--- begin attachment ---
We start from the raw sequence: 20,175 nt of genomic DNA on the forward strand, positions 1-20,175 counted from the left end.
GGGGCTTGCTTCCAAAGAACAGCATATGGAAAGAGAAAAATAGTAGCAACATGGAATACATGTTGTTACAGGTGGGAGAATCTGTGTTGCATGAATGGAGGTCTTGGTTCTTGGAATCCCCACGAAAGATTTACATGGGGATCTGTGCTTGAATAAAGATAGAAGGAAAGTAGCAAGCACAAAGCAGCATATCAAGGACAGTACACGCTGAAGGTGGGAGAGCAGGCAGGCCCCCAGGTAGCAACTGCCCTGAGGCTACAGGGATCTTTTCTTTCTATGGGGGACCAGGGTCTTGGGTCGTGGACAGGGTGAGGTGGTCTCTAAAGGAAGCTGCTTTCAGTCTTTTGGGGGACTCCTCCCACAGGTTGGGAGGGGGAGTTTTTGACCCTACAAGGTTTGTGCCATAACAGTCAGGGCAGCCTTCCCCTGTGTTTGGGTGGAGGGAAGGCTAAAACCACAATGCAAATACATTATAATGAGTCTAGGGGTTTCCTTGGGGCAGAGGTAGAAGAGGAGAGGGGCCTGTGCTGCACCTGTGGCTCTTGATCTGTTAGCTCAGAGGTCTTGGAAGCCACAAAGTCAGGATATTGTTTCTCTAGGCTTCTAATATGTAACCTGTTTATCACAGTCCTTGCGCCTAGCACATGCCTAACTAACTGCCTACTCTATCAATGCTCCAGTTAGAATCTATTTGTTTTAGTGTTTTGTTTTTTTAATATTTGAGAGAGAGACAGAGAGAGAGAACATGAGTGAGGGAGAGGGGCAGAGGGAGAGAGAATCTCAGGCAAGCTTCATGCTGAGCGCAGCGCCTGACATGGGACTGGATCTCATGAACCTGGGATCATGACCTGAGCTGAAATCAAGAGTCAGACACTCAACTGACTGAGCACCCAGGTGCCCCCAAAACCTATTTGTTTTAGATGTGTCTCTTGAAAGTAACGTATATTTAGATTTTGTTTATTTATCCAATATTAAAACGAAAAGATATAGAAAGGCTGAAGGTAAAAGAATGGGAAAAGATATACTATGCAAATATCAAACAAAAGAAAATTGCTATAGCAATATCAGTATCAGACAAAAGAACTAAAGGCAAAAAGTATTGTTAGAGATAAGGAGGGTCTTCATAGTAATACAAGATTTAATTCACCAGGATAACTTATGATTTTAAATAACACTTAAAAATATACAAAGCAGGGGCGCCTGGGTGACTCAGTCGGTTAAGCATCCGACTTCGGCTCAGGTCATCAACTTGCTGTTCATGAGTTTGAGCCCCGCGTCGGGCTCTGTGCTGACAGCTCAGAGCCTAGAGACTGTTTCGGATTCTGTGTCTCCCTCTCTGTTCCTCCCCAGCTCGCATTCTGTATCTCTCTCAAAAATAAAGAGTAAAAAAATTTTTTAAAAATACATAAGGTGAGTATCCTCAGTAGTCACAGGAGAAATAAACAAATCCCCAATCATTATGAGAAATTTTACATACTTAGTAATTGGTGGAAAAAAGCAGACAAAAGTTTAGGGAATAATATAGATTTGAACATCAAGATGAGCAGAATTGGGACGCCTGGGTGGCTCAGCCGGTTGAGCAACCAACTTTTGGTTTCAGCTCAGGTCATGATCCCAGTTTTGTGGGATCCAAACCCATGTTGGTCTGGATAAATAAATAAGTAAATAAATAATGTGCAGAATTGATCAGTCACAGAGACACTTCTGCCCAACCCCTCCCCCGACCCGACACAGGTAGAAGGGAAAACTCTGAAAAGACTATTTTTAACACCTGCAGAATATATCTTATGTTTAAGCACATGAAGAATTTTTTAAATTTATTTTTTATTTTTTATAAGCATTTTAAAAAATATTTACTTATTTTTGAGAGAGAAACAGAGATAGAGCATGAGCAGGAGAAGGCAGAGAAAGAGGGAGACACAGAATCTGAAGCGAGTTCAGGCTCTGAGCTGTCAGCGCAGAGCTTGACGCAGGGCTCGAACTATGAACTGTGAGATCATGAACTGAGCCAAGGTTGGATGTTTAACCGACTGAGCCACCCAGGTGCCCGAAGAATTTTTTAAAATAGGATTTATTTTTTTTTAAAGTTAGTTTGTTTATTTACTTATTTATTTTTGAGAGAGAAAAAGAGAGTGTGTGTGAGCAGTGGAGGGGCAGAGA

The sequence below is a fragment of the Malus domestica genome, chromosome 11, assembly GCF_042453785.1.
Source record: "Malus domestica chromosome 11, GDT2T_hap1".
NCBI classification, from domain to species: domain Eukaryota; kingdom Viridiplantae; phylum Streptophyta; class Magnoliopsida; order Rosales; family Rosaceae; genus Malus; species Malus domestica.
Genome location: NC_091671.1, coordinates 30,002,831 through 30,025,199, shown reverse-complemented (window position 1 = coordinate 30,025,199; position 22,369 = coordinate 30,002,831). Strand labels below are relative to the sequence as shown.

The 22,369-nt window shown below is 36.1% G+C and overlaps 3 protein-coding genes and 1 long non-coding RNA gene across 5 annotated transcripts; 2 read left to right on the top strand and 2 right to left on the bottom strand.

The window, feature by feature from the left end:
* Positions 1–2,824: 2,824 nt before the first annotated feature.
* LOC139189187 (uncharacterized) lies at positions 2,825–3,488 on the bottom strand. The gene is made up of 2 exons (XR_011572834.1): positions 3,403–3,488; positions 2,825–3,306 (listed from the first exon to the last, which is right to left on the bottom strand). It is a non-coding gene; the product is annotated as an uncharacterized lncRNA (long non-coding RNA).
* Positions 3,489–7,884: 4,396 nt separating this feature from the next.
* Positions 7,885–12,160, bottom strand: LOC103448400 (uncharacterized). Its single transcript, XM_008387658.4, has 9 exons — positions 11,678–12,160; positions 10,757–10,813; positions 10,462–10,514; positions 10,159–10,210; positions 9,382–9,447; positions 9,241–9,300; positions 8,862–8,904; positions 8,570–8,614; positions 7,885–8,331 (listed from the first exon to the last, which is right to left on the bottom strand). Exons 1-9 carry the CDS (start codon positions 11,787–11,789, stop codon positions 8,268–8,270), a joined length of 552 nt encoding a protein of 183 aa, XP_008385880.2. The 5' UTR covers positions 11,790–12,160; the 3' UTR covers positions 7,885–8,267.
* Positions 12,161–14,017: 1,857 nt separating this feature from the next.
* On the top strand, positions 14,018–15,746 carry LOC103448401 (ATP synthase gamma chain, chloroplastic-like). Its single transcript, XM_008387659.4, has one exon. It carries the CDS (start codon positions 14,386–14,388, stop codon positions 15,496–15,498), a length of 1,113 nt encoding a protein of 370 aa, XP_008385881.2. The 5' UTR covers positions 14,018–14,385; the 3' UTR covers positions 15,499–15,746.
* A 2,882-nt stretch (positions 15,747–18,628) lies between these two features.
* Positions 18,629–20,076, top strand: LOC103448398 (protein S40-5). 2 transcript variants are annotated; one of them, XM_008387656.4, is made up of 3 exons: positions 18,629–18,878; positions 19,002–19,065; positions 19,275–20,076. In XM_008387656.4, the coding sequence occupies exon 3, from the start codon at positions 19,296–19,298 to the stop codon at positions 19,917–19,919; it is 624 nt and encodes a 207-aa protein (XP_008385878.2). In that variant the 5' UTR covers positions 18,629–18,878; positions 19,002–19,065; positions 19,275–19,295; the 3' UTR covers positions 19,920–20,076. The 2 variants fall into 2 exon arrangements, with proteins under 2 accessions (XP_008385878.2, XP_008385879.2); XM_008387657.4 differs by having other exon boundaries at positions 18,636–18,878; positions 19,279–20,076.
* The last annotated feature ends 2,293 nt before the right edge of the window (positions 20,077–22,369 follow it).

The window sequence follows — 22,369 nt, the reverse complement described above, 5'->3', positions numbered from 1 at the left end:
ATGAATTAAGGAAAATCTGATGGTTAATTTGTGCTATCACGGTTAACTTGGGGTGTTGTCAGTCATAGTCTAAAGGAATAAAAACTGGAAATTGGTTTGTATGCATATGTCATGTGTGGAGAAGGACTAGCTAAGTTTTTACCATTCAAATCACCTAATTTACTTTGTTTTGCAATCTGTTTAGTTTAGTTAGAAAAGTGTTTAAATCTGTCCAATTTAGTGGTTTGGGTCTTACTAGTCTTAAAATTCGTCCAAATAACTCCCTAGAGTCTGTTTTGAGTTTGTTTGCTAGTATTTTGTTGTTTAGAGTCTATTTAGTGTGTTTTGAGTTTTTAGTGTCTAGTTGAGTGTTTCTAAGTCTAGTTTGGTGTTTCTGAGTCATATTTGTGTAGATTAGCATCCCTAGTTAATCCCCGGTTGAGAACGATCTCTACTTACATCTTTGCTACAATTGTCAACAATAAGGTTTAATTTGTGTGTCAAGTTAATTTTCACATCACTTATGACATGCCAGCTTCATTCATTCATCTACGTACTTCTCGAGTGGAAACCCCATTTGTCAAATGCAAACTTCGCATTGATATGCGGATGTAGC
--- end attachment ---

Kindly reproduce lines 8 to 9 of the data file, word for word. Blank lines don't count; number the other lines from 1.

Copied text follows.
The window, feature by feature from the left end:
* Positions 1–2,824: 2,824 nt before the first annotated feature.